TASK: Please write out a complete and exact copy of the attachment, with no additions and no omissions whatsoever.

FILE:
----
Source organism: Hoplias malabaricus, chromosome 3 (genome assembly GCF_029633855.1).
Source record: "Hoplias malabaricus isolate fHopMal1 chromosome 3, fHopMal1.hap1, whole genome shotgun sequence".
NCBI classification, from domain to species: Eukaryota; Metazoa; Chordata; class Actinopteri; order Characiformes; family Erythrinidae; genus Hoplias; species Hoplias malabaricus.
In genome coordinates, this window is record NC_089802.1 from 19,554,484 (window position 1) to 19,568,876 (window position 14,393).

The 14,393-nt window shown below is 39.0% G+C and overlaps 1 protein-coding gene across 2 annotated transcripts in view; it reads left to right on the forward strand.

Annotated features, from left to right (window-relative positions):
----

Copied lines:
Source organism: Hoplias malabaricus, chromosome 3 (genome assembly GCF_029633855.1).
Source record: "Hoplias malabaricus isolate fHopMal1 chromosome 3, fHopMal1.hap1, whole genome shotgun sequence".
NCBI classification, from domain to species: Eukaryota; Metazoa; Chordata; class Actinopteri; order Characiformes; family Erythrinidae; genus Hoplias; species Hoplias malabaricus.
In genome coordinates, this window is record NC_089802.1 from 19,554,484 (window position 1) to 19,568,876 (window position 14,393).

The 14,393-nt window shown below is 39.0% G+C and overlaps 1 protein-coding gene across 2 annotated transcripts in view; it reads left to right on the forward strand.

Annotated features, from left to right (window-relative positions):